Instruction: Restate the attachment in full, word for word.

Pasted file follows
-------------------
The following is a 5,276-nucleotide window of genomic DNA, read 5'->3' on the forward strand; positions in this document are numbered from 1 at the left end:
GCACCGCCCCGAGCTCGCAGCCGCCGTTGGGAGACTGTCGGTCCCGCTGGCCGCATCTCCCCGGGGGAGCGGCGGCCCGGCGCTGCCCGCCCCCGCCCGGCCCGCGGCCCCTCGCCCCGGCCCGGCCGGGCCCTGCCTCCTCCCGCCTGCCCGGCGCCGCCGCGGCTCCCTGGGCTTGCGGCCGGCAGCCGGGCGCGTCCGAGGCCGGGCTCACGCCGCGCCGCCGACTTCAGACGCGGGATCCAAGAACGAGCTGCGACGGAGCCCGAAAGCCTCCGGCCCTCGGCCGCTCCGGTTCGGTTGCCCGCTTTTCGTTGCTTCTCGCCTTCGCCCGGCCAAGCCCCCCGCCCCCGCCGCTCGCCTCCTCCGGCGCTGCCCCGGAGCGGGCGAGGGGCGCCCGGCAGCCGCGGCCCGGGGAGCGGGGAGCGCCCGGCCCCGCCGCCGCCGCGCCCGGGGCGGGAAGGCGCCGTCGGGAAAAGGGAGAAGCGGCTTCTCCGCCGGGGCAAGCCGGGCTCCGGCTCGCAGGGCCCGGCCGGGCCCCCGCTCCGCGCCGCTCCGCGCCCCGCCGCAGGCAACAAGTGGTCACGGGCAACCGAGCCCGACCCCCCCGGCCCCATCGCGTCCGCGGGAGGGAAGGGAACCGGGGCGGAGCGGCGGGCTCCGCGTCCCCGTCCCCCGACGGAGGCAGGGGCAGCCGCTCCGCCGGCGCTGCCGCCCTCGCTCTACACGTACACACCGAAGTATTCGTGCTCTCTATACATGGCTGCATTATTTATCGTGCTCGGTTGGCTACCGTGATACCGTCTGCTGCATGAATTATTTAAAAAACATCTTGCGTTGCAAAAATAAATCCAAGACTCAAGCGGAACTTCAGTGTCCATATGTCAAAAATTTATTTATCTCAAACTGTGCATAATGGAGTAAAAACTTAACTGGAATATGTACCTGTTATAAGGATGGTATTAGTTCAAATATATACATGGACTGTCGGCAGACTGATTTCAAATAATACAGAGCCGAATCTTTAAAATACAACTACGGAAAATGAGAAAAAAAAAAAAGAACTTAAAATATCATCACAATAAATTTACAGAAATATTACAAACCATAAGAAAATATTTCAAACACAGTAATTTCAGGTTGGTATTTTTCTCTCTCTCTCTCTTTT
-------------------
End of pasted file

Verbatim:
The following is a 5,276-nucleotide window of genomic DNA, read 5'->3' on the forward strand; positions in this document are numbered from 1 at the left end:
GCACCGCCCCGAGCTCGCAGCCGCCGTTGGGAGACTGTCGGTCCCGCTGGCCGCATCTCCCCGGGGGAGCGGCGGCCCGGCGCTGCCCGCCCCCGCCCGGCCCGCGGCCCCTCGCCCCGGCCCGGCCGGGCCCTGCCTCCTCCCGCCTGCCCGGCGCCGCCGCGGCTCCCTGGGCTTGCGGCCGGCAGCCGGGCGCGTCCGAGGCCGGGCTCACGCCGCGCCGCCGACTTCAGACGCGGGATCCAAGAACGAGCTGCGACGGAGCCCGAAAGCCTCCGGCCCTCGGCCGCTCCGGTTCGGTTGCCCGCTTTTCGTTGCTTCTCGCCTTCGCCCGGCCAAGCCCCCCGCCCCCGCCGCTCGCCTCCTCCGGCGCTGCCCCGGAGCGGGCGAGGGGCGCCCGGCAGCCGCGGCCCGGGGAGCGGGGAGCGCCCGGCCCCGCCGCCGCCGCGCCCGGGGCGGGAAGGCGCCGTCGGGAAAAGGGAGAAGCGGCTTCTCCGCCGGGGCAAGCCGGGCTCCGGCTCGCAGGGCCCGGCCGGGCCCCCGCTCCGCGCCGCTCCGCGCCCCGCCGCAGGCAACAAGTGGTCACGGGCAACCGAGCCCGACCCCCCCGGCCCCATCGCGTCCGCGGGAGGGAAGGGAACCGGGGCGGAGCGGCGGGCTCCGCGTCCCCGTCCCCCGACGGAGGCAGGGGCAGCCGCTCCGCCGGCGCTGCCGCCCTCGCTCTACACGTACACACCGAAGTATTCGTGCTCTCTATACATGGCTGCATTATTTATCGTGCTCGGTTGGCTACCGTGATACCGTCTGCTGCATGAATTATTTAAAAAACATCTTGCGTTGCAAAAATAAATCCAAGACTCAAGCGGAACTTCAGTGTCCATATGTCAAAAATTTATTTATCTCAAACTGTGCATAATGGAGTAAAAACTTAACTGGAATATGTACCTGTTATAAGGATGGTATTAGTTCAAATATATACATGGACTGTCGGCAGACTGATTTCAAATAATACAGAGCCGAATCTTTAAAATACAACTACGGAAAATGAGAAAAAAAAAAAAGAACTTAAAATATCATCACAATAAATTTACAGAAATATTACAAACCATAAGAAAATATTTCAAACACAGTAATTTCAGGTTGGTATTTTTCTCTCTCTCTCTCTTTT